Cannabinoid 1 receptor and interleukin-6 receptor together induce integration of protein kinase and transcription factor signaling to trigger neurite outgrowth.
ABSTRACT Activation of the G(o/i)-coupled cannabinoid 1 receptor (CB1R) has been shown to induce neurite outgrowth in Neuro2A cells through activation of Src kinase and STAT3 transcription factor. Signaling by the interleukin 6 receptor (IL-6R) also activates STAT3 through Jak kinase. We studied if signals from the two pathways could be integrated in a synergistic manner to trigger neurite outgrowth in Neuro2A cells. At low concentrations, when agonist at either receptor by itself has no effect, we found that CB1R and IL-6R stimulation together induced synergistic neurite outgrowth. Signal integration requires activation of transcription factors by Src, Jak, and mitogen-activated protein kinases. Mitogen-activated protein kinase can be activated by both receptors and shows enhanced early activation in the presence of both ligands. CREB and STAT3 transcription factors are required for synergy and show enhanced DNA-binding activity when both receptors are activated. STAT3 plays a critical role in integration of the signals downstream of the two receptors. When both pathways are activated, STAT3 phosphorylation is sustained for 6 h. This prolonged activation of STAT3 requires deactivation of SHP2 phosphatase. Reduction of SHP2 levels by RNA interference results in greater synergy in neurite outgrowth. Simultaneous knockdown of both SHP2 and STAT3 blocks the synergistic triggering of neurite outgrowth, indicating that STAT3 is downstream of SHP2. CB1R and IL-6R co-stimulation enhanced the differentiation of rat cortical neuron primary cultures. These results provide a mechanism where multiple protein kinases and transcription factors interact to integrate signals from G protein-coupled and cytokine receptor to evoke neurite outgrowth in Neuro2A cells.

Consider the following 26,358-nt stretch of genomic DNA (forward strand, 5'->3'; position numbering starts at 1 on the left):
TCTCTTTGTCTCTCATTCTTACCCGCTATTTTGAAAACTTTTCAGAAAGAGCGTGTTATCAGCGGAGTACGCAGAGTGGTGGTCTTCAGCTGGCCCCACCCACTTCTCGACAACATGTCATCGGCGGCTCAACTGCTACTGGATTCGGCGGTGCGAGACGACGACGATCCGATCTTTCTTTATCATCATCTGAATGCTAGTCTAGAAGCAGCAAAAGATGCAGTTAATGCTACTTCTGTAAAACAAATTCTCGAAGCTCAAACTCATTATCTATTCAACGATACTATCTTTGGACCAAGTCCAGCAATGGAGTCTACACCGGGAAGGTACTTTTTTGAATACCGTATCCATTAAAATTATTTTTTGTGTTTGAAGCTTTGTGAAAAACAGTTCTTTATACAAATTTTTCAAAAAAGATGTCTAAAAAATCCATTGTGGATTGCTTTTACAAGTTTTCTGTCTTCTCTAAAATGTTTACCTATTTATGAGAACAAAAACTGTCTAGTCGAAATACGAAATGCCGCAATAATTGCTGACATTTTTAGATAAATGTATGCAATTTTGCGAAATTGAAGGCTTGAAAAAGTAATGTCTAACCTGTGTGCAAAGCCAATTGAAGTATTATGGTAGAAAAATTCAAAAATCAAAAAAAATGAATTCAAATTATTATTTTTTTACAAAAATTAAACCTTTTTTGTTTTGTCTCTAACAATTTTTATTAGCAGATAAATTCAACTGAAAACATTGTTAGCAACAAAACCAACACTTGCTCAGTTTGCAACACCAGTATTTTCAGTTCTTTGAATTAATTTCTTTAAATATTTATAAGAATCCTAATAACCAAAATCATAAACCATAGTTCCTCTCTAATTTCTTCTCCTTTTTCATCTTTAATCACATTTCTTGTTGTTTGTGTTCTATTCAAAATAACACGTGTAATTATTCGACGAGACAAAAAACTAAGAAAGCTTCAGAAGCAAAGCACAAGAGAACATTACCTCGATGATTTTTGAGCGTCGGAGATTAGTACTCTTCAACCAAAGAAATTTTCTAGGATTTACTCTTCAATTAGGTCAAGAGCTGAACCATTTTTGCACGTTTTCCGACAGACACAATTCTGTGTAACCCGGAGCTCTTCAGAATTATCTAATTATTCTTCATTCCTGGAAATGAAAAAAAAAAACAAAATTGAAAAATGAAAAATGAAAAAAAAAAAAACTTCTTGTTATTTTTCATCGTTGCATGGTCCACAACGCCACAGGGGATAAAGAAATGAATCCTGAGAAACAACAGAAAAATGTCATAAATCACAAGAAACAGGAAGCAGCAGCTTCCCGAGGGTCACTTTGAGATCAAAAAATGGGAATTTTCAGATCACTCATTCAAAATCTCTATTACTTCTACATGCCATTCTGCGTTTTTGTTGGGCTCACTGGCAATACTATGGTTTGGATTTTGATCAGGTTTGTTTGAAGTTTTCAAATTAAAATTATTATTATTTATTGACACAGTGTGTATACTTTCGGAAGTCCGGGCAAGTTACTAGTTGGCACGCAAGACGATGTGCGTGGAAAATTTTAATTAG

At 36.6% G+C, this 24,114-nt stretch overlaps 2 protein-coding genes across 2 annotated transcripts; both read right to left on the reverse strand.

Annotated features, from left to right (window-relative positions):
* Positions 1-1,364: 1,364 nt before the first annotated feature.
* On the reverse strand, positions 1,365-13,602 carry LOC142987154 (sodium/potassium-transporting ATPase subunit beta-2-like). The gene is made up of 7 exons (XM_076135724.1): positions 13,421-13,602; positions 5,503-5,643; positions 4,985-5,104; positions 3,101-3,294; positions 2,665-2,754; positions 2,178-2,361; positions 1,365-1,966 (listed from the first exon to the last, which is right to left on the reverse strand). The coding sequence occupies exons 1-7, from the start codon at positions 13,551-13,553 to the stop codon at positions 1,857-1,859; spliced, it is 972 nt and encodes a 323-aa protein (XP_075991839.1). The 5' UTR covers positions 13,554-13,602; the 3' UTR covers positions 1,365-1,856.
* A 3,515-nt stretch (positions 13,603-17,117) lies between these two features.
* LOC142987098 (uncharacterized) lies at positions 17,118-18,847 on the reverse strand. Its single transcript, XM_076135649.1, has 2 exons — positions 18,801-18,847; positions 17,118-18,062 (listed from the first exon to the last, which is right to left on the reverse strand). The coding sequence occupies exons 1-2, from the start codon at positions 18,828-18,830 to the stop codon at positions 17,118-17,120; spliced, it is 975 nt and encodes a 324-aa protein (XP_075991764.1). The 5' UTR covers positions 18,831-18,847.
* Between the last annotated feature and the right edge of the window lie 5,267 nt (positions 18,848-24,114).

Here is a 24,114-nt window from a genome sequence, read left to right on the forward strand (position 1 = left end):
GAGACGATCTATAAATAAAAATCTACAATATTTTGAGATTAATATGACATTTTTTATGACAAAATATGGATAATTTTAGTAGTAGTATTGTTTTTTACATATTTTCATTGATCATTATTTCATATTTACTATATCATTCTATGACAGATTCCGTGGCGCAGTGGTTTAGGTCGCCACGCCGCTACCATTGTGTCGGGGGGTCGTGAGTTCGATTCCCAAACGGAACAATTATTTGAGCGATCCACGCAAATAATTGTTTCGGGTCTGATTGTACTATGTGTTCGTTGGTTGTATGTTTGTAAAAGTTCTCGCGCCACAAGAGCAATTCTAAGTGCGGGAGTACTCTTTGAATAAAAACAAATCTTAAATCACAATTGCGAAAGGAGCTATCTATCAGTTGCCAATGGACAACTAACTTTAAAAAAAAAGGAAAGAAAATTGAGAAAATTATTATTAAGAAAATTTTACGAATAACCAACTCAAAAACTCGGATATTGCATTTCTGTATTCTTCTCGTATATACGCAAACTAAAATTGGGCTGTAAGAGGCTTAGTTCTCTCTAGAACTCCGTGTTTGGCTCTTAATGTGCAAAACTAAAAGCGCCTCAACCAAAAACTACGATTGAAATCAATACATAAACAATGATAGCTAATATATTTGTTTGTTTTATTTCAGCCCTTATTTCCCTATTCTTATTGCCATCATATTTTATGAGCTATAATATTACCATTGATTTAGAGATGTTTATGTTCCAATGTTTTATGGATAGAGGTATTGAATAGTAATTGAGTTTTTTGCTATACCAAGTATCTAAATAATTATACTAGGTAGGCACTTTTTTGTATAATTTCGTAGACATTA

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ABSTRACT: Neurotrophins are traditionally known for their roles in neuronal development, function and survival. More recent data has highlighted the importance of neurotrophin signalling in adult signalling contexts, including the regulation of synaptic transmission. In addition, neurotrophin levels are increased in inflammatory and neuropathic pain leading to sensitization to painful stimuli. Endocannabinoid (eCB) signalling was initially studied in the context of synaptic transmission and pain alleviation whilst recently gaining attention due to its involvement in the development of the nervous system. Similar to neurotrophins, eCB levels also rise during pain perception but result in diminished pain sensations. The overlap of cellular functions between neurotrophins and eCB signalling leads to the hypothesis that these signalling systems are positioned to regulate each other and narrow the multitude of actions that both systems can promote to the specific need of the cell. Therefore, in this review, we examine to what extent the involvement of these two signalling systems is co-ordinated as opposed to being coincidental, and causal to neuronal circuit modifications in pain. Available data point to numerous direct molecular interactions between the neurotrophin and eCB signalling systems in developmental and adult contexts, including receptor-level interplay, transcriptional control and synergistic regulation of downstream signalling cascades. Although experimental observations specifically in pain circuits are limited, the universality of downstream signalling systems from both neurotrophin and endocannabinoid receptors suggest an interdependent relationship between these two diverse signalling systems.European Journal of Neuroscience 02/2014; 39(3):334-43. DOI:10.1111/ejn.12431 · 3.67 Impact Factor